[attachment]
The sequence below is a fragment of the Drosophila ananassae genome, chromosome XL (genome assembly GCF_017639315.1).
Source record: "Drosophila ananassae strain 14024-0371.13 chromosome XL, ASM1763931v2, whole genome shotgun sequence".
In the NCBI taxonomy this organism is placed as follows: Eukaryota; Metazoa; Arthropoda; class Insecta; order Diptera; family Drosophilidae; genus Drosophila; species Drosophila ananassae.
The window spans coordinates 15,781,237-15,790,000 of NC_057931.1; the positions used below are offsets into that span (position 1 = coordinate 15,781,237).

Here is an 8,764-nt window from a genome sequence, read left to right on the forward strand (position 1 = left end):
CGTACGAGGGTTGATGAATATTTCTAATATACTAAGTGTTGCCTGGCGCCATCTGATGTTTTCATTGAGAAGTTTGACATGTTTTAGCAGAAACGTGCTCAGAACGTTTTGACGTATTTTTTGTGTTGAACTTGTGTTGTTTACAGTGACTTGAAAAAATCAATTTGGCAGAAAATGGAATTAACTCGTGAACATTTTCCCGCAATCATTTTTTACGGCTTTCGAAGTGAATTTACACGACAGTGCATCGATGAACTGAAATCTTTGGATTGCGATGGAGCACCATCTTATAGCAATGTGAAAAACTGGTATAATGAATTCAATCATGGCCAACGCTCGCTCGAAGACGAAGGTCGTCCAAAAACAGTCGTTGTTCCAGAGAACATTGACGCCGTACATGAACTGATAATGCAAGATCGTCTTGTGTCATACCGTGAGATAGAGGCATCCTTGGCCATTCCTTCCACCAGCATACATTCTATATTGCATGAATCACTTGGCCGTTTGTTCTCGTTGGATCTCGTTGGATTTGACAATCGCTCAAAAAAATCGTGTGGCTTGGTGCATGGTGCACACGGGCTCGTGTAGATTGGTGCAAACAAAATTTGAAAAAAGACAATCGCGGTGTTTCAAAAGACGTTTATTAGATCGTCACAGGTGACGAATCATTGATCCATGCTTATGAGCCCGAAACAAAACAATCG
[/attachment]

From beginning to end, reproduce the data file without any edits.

The sequence below is a fragment of the Drosophila ananassae genome, chromosome XL (genome assembly GCF_017639315.1).
Source record: "Drosophila ananassae strain 14024-0371.13 chromosome XL, ASM1763931v2, whole genome shotgun sequence".
In the NCBI taxonomy this organism is placed as follows: Eukaryota; Metazoa; Arthropoda; class Insecta; order Diptera; family Drosophilidae; genus Drosophila; species Drosophila ananassae.
The window spans coordinates 15,781,237-15,790,000 of NC_057931.1; the positions used below are offsets into that span (position 1 = coordinate 15,781,237).

Here is an 8,764-nt window from a genome sequence, read left to right on the forward strand (position 1 = left end):
CGTACGAGGGTTGATGAATATTTCTAATATACTAAGTGTTGCCTGGCGCCATCTGATGTTTTCATTGAGAAGTTTGACATGTTTTAGCAGAAACGTGCTCAGAACGTTTTGACGTATTTTTTGTGTTGAACTTGTGTTGTTTACAGTGACTTGAAAAAATCAATTTGGCAGAAAATGGAATTAACTCGTGAACATTTTCCCGCAATCATTTTTTACGGCTTTCGAAGTGAATTTACACGACAGTGCATCGATGAACTGAAATCTTTGGATTGCGATGGAGCACCATCTTATAGCAATGTGAAAAACTGGTATAATGAATTCAATCATGGCCAACGCTCGCTCGAAGACGAAGGTCGTCCAAAAACAGTCGTTGTTCCAGAGAACATTGACGCCGTACATGAACTGATAATGCAAGATCGTCTTGTGTCATACCGTGAGATAGAGGCATCCTTGGCCATTCCTTCCACCAGCATACATTCTATATTGCATGAATCACTTGGCCGTTTGTTCTCGTTGGATCTCGTTGGATTTGACAATCGCTCAAAAAAATCGTGTGGCTTGGTGCATGGTGCACACGGGCTCGTGTAGATTGGTGCAAACAAAATTTGAAAAAAGACAATCGCGGTGTTTCAAAAGACGTTTATTAGATCGTCACAGGTGACGAATCATTGATCCATGCTTATGAGCCCGAAACAAAACAATCG